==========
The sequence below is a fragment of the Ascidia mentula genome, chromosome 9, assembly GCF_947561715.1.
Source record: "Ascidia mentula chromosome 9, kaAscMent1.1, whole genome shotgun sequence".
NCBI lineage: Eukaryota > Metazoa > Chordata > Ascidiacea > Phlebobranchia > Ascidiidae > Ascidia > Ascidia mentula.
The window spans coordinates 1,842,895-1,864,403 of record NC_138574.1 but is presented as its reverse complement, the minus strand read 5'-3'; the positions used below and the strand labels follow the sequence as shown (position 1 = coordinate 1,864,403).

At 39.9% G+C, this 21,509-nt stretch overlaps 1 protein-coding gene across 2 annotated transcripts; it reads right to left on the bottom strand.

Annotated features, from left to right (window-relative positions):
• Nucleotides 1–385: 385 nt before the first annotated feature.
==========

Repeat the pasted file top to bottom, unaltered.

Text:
The sequence below is a fragment of the Ascidia mentula genome, chromosome 9, assembly GCF_947561715.1.
Source record: "Ascidia mentula chromosome 9, kaAscMent1.1, whole genome shotgun sequence".
NCBI lineage: Eukaryota > Metazoa > Chordata > Ascidiacea > Phlebobranchia > Ascidiidae > Ascidia > Ascidia mentula.
The window spans coordinates 1,842,895-1,864,403 of record NC_138574.1 but is presented as its reverse complement, the minus strand read 5'-3'; the positions used below and the strand labels follow the sequence as shown (position 1 = coordinate 1,864,403).

At 39.9% G+C, this 21,509-nt stretch overlaps 1 protein-coding gene across 2 annotated transcripts; it reads right to left on the bottom strand.

Annotated features, from left to right (window-relative positions):
• Nucleotides 1–385: 385 nt before the first annotated feature.